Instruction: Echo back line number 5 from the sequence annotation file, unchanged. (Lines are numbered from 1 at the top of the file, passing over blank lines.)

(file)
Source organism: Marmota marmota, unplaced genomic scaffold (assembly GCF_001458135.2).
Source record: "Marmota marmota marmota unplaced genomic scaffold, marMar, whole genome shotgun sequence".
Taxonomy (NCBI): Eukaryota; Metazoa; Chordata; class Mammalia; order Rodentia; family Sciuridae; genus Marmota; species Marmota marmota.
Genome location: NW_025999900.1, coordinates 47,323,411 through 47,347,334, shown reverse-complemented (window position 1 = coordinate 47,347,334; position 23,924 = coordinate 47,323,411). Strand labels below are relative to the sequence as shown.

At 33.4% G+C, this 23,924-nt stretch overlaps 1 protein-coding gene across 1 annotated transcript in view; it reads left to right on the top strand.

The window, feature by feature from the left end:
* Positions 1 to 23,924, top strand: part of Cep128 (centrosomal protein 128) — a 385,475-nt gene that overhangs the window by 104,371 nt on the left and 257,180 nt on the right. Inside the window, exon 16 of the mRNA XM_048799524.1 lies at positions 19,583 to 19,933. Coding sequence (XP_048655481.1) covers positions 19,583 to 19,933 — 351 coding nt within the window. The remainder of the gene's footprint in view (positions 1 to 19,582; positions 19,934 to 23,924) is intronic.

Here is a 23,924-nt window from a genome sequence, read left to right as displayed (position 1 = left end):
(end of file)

At 33.4% G+C, this 23,924-nt stretch overlaps 1 protein-coding gene across 1 annotated transcript in view; it reads left to right on the top strand.